The Tanzanian Federation for Home Economics teaches women to grow and harvest sweet potatoes to make chips like these.
I spent a weekend in Bonn, Germany covering a United Nations conference on sustainability as part of a team of student journalists. The conference was eye-opening for me, as I’ve never been involved in a UN proceeding before; overall, it seemed somewhat disorganized and too policy-oriented for my taste, but I think that’s just United Nations operation (at least policy orientation; I’m not sure about the disorganization).
I made a few friends involved with youth organizations in Germany and other parts of Europe. I spent lunch one day talking with some young people who work with Micah Challenge and YMCA Germany (rather different from YMCA in the USA) about the pros and cons of “environmentalism” as a trendy movement.
On one hand, this falls into a category one friend defined as a “first-world problem,” which is basically code for “a ridiculous argument you wouldn’t have if you didn’t already have your basic needs met well.” And even to the extent it is a “problem,” it’s a good one to have; at least the people who buy into the trend are making consuming efforts to do things like recycle and buy environmentally-friendly vacuum cleaners and even, sometimes, buy Tumbleweed Houses.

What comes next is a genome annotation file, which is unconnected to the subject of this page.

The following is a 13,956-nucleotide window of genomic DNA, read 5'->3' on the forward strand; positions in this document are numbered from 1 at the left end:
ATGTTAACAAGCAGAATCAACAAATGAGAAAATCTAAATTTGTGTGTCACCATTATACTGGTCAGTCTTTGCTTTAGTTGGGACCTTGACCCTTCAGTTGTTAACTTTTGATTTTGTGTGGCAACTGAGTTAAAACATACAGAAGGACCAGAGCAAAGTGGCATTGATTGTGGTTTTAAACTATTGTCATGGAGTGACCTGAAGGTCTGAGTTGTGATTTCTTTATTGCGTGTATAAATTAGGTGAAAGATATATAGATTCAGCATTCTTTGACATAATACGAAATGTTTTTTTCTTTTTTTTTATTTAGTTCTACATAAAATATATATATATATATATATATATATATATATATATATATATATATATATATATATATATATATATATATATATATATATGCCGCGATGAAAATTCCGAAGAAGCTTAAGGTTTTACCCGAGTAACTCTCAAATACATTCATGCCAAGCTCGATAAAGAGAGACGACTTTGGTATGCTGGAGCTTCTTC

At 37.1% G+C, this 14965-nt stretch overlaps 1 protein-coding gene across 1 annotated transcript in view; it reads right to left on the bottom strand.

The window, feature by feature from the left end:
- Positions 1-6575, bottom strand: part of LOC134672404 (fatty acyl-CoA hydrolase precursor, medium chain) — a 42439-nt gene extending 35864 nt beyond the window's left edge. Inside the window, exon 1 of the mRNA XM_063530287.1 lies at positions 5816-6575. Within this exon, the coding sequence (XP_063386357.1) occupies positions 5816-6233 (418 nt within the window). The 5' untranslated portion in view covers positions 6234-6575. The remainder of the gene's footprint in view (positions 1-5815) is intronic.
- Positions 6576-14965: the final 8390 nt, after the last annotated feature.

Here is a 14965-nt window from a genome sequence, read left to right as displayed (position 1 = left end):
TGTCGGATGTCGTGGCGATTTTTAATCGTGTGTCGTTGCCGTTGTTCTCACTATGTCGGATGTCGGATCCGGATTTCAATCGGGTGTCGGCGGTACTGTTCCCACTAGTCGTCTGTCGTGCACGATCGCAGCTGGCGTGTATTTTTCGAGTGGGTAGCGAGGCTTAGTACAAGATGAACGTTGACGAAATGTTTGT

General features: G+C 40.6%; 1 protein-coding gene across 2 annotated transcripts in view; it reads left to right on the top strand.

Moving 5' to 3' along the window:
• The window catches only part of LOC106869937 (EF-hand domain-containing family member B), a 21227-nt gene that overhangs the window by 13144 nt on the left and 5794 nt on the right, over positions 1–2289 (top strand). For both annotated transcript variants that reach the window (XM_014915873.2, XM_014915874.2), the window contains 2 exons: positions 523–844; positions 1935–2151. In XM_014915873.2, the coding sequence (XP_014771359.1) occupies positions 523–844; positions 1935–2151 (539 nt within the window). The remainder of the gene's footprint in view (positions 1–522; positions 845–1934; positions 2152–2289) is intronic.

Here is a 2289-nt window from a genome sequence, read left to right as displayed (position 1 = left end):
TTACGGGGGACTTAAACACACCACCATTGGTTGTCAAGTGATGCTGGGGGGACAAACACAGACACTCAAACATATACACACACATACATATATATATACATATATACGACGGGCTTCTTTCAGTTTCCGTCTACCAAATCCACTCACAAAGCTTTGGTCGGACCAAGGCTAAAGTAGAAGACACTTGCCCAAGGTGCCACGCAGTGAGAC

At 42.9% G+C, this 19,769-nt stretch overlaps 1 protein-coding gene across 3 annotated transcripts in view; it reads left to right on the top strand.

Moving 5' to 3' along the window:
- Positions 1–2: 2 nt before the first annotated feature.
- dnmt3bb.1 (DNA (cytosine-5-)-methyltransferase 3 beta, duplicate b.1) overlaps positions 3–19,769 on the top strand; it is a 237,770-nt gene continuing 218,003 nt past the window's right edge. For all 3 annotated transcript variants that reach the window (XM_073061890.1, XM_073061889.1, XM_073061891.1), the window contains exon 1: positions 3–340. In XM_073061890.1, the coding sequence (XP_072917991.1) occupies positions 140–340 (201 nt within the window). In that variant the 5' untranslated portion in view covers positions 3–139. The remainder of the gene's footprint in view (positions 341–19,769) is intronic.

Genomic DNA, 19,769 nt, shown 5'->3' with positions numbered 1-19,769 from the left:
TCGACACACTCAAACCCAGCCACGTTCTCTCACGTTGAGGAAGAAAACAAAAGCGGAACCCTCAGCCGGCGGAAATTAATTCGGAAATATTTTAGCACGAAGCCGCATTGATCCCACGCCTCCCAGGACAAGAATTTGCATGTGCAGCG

However, I wonder what this trendiness does to the environmental cause as a whole. I’m sure there are more people like me who are reluctant to define themselves by anything (I, like many of my college cohort, am almost allergic to defining myself by a church denomination. And you have to nearly drag the descriptor “Christian” out of me sometimes). I have no real desire to be one of “THOSE people” who don’t shower, flush their toilets with dirty dishwater and (true story) skin road kill squirrels on their back porches and eat them because they don’t like waste. I ride my bicycle when I can because it saves money, I recycle because various roommates have made me feel guilty for not (which I now appreciate) and I use reusable grocery bags (sometimes) because I can’t stand plastic bags spilling out of my closet when I open the door. But beyond this utilitarianism, I can’t think of a time when I did something to conserve energy, water, waste or food — certainly not anything that made me uncomfortable.
One part — and a large part — of this reluctance is just that I’m lazy and like comfort whenever possible. But part, too, is my label allergy. If conserving natural resources were just a thing everyone did — in Germany, apparently one is fined for not recycling, which makes sense to me, though I don’t really want to argue politics — I wonder how the dynamics of conservation in the US would change?
What do you think? Is this a semantic hang-up that doesn’t make much difference or does the trendiness of environmentalism make a difference, good or bad?